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Mandy Gillip

Mandy Gillip is a project director at Ballotpedia and can be reached at mandy.gillip@ballotpedia.org

Nine vie for open Atlanta school board seat in bid to hold swing vote

A special election will be held on Tuesday for the District 2 seat on the Atlanta Public Schools school board. Nine candidates filed to run in the election. They had until July 10, 2019, to file for the seat and, if needed, a runoff election is scheduled for October 15.
 
The special election was called after Byron Amos resigned his seat in January 2019 to run for the Atlanta City Council. He was defeated in the runoff city council election in April. Amos served on the board from 2011 to 2019, most recently winning re-election in 2017. The winner of the special election will fill Amos’ unexpired school board term, which ends in 2021.
 
In a June 20 article, The Atlanta Journal-Constitution wrote that the vacant seat “could be a critical swing vote on the board.” Due to the unoccupied seat, the board has had at least one vote end in a 4-4 tie, which led to the automatic defeat of a motion.
 
The nine candidates vying for the seat are Aretta Baldon, Christopher Brown, Keisha Carey, Will Chandler, Nathaniel Borrell Dyer, Davida Huntley, Ed Johnson, Chadd Jonesmith, and Paula Kupersmith. Carey challenged Amos in the 2017 election, losing the general runoff election with 49.51% of the vote. Dyer and Johnson also previously sought election to the Atlanta school board. Brown was previously a candidate for Atlanta City Council, and Chandler sought election to the Georgia House of Representatives.
 
Atlanta Public Schools served 60,133 students during the 2016-2017 school year.
 


Recalls targeting 3 Idaho school board members fail

Recall elections seeking to remove Tim Winkle, Alicia McConkie, and Marianne Blackwell from their positions on the Middleton School District board of trustees in Idaho were held on Tuesday. The recall against McConkie was approved by a majority of voters, but there were not enough “yes” votes for the recall to be counted. In order for her to be recalled, a higher number of people would have needed to vote for the recall than voted for McConkie in her last election in 2017, which did not happen. The recalls against Winkle and Blackwell were defeated with simple majorities. All three board members retained their seats.
 
The recall effort against Winkle and McConkie began after they voted to accept the superintendent’s personnel recommendations at a board meeting on May 6, 2019. Recall supporters objected to the superintendent’s recommendation because it did not renew the contract of Middleton High School’s principal, Ben Merrill. Board member Kirk Adams was also targeted for recall at that time, but his petition was rejected by the county since he had not served in office long enough to be recalled.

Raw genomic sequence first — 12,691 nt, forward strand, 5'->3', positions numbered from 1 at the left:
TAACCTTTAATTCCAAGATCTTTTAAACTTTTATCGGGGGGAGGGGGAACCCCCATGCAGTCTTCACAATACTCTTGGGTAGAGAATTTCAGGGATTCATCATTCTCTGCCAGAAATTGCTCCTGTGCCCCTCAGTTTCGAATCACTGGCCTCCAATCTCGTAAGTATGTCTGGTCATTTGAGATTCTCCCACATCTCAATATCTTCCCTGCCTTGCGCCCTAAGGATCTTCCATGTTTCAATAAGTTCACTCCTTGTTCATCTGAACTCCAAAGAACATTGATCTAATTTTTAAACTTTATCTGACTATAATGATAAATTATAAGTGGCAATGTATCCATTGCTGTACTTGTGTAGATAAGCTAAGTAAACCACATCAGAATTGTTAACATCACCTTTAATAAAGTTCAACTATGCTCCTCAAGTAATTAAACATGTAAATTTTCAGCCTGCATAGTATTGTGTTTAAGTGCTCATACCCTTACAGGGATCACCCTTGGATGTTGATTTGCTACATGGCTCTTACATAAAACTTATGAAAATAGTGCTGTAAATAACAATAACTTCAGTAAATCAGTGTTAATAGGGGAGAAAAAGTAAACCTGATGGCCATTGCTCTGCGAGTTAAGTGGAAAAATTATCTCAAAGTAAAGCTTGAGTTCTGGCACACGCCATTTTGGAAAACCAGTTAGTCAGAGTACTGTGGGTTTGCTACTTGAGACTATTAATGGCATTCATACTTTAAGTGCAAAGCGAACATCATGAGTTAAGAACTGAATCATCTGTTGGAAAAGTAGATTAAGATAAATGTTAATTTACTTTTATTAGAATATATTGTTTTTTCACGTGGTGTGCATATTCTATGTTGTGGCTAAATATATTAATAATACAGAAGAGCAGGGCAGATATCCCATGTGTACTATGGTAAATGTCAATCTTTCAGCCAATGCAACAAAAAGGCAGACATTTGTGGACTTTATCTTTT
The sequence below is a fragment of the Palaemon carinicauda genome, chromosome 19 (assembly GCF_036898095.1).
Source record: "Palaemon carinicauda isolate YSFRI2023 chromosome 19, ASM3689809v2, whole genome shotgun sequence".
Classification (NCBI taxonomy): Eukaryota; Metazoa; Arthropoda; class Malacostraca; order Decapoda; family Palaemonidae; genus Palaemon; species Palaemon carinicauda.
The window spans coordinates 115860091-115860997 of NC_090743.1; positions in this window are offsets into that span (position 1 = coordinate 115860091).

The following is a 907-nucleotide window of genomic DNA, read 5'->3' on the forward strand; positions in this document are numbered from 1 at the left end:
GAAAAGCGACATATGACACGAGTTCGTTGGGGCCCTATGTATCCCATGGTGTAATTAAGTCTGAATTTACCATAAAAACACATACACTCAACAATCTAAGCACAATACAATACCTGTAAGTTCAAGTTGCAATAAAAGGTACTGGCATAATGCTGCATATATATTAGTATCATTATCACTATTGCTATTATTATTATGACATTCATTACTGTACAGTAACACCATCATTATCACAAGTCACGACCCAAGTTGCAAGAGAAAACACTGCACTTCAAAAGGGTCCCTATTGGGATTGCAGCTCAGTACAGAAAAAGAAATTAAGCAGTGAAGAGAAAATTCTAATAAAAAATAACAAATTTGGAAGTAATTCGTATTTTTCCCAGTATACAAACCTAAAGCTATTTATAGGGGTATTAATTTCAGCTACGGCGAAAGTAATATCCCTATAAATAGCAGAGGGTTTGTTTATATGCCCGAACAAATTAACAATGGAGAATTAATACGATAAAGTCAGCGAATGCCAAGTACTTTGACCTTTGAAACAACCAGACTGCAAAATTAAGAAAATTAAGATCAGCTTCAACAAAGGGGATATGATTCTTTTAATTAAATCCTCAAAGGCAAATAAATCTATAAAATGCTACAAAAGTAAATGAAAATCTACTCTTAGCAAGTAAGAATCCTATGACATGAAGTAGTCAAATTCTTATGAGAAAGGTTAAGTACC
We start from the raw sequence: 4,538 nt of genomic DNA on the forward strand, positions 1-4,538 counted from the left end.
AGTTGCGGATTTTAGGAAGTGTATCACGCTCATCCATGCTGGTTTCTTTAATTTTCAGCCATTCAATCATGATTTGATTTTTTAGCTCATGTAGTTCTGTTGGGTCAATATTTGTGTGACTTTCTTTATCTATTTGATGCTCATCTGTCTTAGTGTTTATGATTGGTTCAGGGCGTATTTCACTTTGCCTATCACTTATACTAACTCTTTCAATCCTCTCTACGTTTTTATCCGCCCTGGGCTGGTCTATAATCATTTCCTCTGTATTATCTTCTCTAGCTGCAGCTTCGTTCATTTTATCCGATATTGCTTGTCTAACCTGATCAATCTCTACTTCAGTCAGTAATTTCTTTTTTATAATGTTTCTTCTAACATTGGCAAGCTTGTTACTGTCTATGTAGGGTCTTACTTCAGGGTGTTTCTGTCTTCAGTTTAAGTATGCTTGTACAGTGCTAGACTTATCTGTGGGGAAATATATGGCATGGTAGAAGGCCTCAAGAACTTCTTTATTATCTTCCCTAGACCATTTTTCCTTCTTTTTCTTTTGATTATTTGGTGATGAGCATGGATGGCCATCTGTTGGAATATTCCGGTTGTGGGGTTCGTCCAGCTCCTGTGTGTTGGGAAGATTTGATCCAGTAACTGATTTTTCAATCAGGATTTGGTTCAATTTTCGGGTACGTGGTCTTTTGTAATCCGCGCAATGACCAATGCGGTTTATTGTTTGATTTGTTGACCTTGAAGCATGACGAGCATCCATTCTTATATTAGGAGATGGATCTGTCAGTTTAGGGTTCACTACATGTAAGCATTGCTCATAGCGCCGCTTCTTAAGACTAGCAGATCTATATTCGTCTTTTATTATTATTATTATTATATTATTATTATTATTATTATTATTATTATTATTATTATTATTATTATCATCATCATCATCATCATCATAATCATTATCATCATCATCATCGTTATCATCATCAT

A separate recall petition against Blackwell was certified for the ballot on June 14. The recall petition against her said she “set an unprofessional and unacceptable precedent for school board trustees” and violated the board’s code of ethics. Blackwell was the only board member to vote against not renewing Merrill’s contract.
 
Winkle said that because the decision to not renew Merrill’s contract was a personnel matter, the board was limited in what they could share with the public. McConkie said she had served the best she could for the last two years and felt she was being targeted for recall over a single decision. Blackwell did not respond to the recall effort against her.
 
In 2018, Ballotpedia covered a total of 206 recall efforts against 299 elected officials. Of the 123 officials whose recalls made it to the ballot, 77 were recalled for a rate of 62.6 percent. That was higher than the 56.9 percent rate and 56.3 percent rate for 2017 and 2016 recalls, respectively.
 


Tucson Democrats vie for spot on general election ballot in partisan primary for mayor

Tucson is holding partisan primary elections for mayor and three of seven city council seats on Tuesday. Six of the city council seats are elected at large, and the mayor occupies the seventh seat. The general election is scheduled for November 5, and the filing deadline passed on May 29.
 
Four candidates filed in the mayoral race. Three of the four candidates—Randi Dorman, Steve Farley, and Regina Romero—are competing in the Democratic primary. The fourth candidate, independent Edward Ackerley, will face the Democratic primary winner on the general election ballot. No Republican candidates filed to run. Incumbent Jonathan Rothschild (D) announced in December 2018 that he would not seek re-election, ensuring a newcomer will take the office. Rothschild was first elected mayor in 2011 and re-elected in 2015.